This excerpt is from Stratas Advisors’ North American Shale Service. Subscribers have access to the full report.

With the Permian leading the way, Stratas Advisors expects U.S. oil production to rise to 10.2 million bbl/d in 2018, a 10% increase over 2017. Key drivers supporting the expected increase include relatively high crude prices and robust activity, which is partially offset by rising costs.

Crude prices in 2018 are expected to average $67.40 per barrel, with West Texas Intermediate (WTI) up $16.48 per barrel (32%) from 2017 levels. These prices should support robust and resilient activity in all prospective resource areas.

The Permian will capture substantial capital inflows ($40 billion+, based on Stratas estimates), leading to Permian production of 3.47 million bbl/d, an increase of 900,000 bbl/d vs. 2017. Elsewhere, Stratas expects rising activity in the Powder River and Anadarko basins and resiliency in the Eagle Ford and Bakken. In the Niobrara and Scoop/Stack, Stratas expects production increases of about 100,000 bbl/d each, respectively.

U.S. Oil Production Forecast (Source: Stratas Advisors)

Lower-48 Capex To Top $105 Billion In 2018

Stratas Advisors forecasts capital spending for the Lower-48 onshore production at $105 billion, an increase of $25 billion (32%) overestimated 2017 spending levels. On a basin level, Stratas estimates Permian spending will top $40 billion in 2018, compared to an estimated $31 billion in 2017. Key drivers behind the increase include higher average rig counts (up 22%), longer laterals and more costly completion designs.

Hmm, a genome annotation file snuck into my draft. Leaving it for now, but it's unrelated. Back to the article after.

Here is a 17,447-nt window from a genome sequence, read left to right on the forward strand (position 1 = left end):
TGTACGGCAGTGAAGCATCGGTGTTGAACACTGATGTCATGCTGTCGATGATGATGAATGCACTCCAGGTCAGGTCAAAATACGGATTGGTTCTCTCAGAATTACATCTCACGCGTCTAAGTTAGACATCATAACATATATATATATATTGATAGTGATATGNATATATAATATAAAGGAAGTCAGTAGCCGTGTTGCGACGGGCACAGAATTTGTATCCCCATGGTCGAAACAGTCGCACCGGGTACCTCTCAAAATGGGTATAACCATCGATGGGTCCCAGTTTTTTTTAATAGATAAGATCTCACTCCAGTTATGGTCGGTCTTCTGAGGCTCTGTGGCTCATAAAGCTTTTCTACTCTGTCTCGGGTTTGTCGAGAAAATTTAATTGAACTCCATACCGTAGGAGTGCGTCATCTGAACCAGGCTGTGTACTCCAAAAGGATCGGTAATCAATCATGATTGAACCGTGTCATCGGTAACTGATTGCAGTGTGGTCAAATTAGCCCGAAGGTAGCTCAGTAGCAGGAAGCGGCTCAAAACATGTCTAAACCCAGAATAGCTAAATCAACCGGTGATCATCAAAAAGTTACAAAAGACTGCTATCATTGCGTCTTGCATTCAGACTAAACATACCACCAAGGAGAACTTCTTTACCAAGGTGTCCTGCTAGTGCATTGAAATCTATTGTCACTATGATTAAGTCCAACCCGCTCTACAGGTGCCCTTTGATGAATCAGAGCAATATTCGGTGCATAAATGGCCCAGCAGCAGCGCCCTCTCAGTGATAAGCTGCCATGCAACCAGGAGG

In the Anadarko, Stratas expects spending to rise by 11% to $10.6 billion. Increases in the Anadarko are primarily related to the Scoop/Stack ($7.9 billion). In the Rockies, Statas expects rising activity in the Niobrara, both in the Wattenberg and Powder River, along with some other oily targets in the Powder River. In Appalachia, low gas prices will continue to challenge 2018 spending.

Well Costs Rising, With Bigger And Badder Wells Being The New Norm

In recent years, operators and their contractors have made great strides at driving down costs in drilling and completing wells. Two factors appear to be pushing costs higher this year. First, operators are increasingly opting for longer-lateral length wells. The longer laterals and more dense completion designs are key factors in rising costs. The second factor is scarcity of equipment and materials in highly competitive regions. On average, Stratas anticipates completed well costs will rise by 26% in the Lower-48 onshore this year.

The trend to bigger (longer lateral) and badder (intensely fracked) wells is expected to continue. Stratas estimates lateral lengths will increase by another 10% in 2018. Stratas calculated this average using our estimated well counts by play to weight changed in lateral length by play. Proppant intensity is a good proxy for the level of intensity on the completion. Stratas estimates proppant intensity to increase 10% in 2018.